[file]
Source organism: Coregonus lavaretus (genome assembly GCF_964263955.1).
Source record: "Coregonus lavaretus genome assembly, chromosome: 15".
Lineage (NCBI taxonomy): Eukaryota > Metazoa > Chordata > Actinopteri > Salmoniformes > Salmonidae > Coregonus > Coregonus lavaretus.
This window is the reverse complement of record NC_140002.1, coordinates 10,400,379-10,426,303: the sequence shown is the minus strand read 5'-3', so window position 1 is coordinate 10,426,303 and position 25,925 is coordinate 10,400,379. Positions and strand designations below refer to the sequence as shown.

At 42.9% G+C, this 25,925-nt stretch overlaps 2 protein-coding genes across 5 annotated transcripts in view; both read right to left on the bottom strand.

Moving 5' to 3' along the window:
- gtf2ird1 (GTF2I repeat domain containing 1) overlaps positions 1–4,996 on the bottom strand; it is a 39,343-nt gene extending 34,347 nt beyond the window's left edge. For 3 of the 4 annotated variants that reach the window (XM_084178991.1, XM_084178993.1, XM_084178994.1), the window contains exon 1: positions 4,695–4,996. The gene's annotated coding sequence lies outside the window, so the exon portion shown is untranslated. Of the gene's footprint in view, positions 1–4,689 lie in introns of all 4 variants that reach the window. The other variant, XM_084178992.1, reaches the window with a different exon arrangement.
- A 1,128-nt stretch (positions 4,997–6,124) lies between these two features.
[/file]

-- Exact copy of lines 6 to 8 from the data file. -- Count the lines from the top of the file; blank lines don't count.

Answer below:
Moving 5' to 3' along the window:
- gtf2ird1 (GTF2I repeat domain containing 1) overlaps positions 1–4,996 on the bottom strand; it is a 39,343-nt gene extending 34,347 nt beyond the window's left edge. For 3 of the 4 annotated variants that reach the window (XM_084178991.1, XM_084178993.1, XM_084178994.1), the window contains exon 1: positions 4,695–4,996. The gene's annotated coding sequence lies outside the window, so the exon portion shown is untranslated. Of the gene's footprint in view, positions 1–4,689 lie in introns of all 4 variants that reach the window. The other variant, XM_084178992.1, reaches the window with a different exon arrangement.
- A 1,128-nt stretch (positions 4,997–6,124) lies between these two features.